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Prof Roger Keynes


Tel: +44 (0)1223 333760, Fax: +44 (0)1223 333786, E-mail:

1) Development and repair of the nervous system
Growth cone repulsion is an important mechanism controlling axon growth. During development it guides axons by excluding them from "no-go" areas in the embryo. Following injury to the adult brain it may also block axon regeneration, with serious clinical consequences. Our laboratory is investigating 3 axon-repulsive systems where the underlying mechanisms can be studied at the molecular level. First, we are characterizing glycoproteins on the surface of chick somite cells that repel axons and that create the segmented pattern of spinal nerves during development. Second, we have identified repulsive proteins secreted by the embryonic notochord that orient primary sensory axons in the dorso-ventral axis of the embryo. We have also purified a repulsive protein in the grey matter of the adult avian and mammalian brain; we hypothesize that such proteins have evolved to regulate synaptic plasticity, perhaps contributing to CNS regenerative failure. Besides elucidating the molecular biology of these molecules and their receptors, an important clinical aim will be to interfere with their inhibitory action using models of brain and spinal cord injury, to see whether improved functional regeneration can be achieved. See also

2) Vertebral segmental patterning
The vertebral column defines all vertebrates, yet it is unknown how the patterning of its embryonic progenitors, the somites, is related to mature vertebrae. The vertebral repeat pattern has been suggested to develop by a "resegmentation" mechanism, when the neighbouring halves of adjacent somites unite together. Alternatively, however, the pattern may be generated via midline signals from the notochord, and we have good evidence for this in the zebrafish. We are now investigating the role of the notochord in vertebral segmentation of higher vertebrates, using the chick embryo as a model system.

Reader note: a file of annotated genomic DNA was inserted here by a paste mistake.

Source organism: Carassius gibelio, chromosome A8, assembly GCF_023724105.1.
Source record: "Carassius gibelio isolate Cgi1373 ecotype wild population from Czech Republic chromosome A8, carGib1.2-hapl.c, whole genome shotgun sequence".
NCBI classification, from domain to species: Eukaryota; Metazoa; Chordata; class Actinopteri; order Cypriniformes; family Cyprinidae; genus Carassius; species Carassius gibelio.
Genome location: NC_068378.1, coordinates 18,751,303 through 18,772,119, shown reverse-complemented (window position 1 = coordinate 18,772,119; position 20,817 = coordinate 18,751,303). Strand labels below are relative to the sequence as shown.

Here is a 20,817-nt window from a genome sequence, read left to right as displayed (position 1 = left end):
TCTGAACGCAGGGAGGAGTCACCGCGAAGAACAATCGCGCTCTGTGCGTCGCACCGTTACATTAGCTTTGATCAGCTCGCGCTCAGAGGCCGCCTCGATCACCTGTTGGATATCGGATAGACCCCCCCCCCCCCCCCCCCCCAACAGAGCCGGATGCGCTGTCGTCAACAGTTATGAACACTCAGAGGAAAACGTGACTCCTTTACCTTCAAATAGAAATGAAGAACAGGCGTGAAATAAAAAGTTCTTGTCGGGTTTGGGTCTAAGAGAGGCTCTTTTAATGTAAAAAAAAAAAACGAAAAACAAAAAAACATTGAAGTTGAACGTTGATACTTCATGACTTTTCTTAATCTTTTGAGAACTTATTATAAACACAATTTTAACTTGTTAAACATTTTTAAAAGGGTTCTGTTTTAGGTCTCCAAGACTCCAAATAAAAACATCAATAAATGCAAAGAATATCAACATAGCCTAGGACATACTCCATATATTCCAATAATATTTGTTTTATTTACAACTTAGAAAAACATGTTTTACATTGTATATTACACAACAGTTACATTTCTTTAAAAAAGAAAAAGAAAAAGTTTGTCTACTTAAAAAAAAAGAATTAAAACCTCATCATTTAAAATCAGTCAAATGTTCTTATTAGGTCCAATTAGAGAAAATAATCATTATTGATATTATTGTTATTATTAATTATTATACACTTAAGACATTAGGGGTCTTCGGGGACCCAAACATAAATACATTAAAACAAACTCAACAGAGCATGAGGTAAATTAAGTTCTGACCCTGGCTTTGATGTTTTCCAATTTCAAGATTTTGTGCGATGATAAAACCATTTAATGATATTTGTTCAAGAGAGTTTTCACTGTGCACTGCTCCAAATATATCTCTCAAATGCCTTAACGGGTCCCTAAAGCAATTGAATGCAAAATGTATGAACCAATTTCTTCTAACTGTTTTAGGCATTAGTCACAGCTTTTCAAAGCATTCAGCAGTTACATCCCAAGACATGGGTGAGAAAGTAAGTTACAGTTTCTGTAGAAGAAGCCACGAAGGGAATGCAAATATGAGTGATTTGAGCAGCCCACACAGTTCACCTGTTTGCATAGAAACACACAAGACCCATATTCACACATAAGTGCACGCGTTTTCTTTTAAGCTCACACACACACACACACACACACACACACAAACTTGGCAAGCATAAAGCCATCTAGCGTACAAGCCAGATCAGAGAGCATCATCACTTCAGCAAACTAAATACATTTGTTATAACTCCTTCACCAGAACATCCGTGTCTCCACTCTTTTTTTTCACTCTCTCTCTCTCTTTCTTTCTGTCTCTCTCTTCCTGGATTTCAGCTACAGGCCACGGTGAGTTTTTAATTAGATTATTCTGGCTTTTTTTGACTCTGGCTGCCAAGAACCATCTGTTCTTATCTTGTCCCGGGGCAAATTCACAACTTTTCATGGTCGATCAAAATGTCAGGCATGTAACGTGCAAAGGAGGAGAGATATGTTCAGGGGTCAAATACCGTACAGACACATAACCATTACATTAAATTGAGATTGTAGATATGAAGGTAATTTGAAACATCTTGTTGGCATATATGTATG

Dr Geoff Cook (Department of Anatomy)
Dr Kelly Kuan (Research Associate)
Dr Liz Muir (Research Associate)
Mr Dan Hughes (Graduate Student)
Mr Spike Lo (Graduate Student)
Ms Julie Ghosh (Graduate Student)
Mrs Christine Turner (Technician)
Mrs Keily Littlefield (Technician)

Main Collaborators
David Tannahill (Sanger Institute, Cambridge)
James Fawcett (Cambridge Centre for Brain Repair)
Claudio Stern (University College, London)
Elizabeta Mukaetova-Ladinska (Newcastle)
Adrian Pini (King's College, London)
Kunimasa Ohta (Kumamoto University, Japan)

Main Sources of Funding: MRC

Selected Publications
Keynes RJ, Tannahill D, Morgenstern DA, Johnson AR, Cook GMW & Pini A (1997) Surround-repulsion of sensory axons in higher vertebrate embryos. Neuron 18, 889-897 (ref.)

Cook GMW, Tannahill D & Keynes RJ (1998) Axon guidance to and from choice points. Current Opinion in Neurobiology 8, 64-72 (ref.)

Ohta K, Tannahill D, Yoshida K, Johnson AR, Cook GMW & Keynes RJ (1999) Embryonic lens repels retinal ganglion cell axons. Developmental Biology 211, 124-132 (ref.)

Vermeren MM, Cook GMW, Johnson AR, Keynes RJ & Tannahill D (2000) Spinal nerve segmentation in the chick embryo: analysis of distinct axon-repulsive systems. Developmental Biology 225, 241-252 (ref.)

Britto, J, Tannahill D & Keynes R (2002) A critical role for sonic hedgehog signaling in the early expansion of the developing brain. Nature Neuroscience 5, 103-110 (ref.)

Anderson CNG, Ohta K, Quick MM, Fleming A, Keynes R & Tannahill D (2003) Molecular analysis of axon repulsion by the notochord. Development 130, 1123-1133 (ref.)

Fleming A, Keynes R & Tannahill D. (2004) A central role for the notochord in vertebral patterning. Development 131, 873-80 (ref.)

Kuan C-YK, Tannahill D, Cook GMW & Keynes RJ (2004) Somite polarity and segmental patterning of the peripheral nervous system. Mechanisms of Development 121, 1055-1068 (ref.)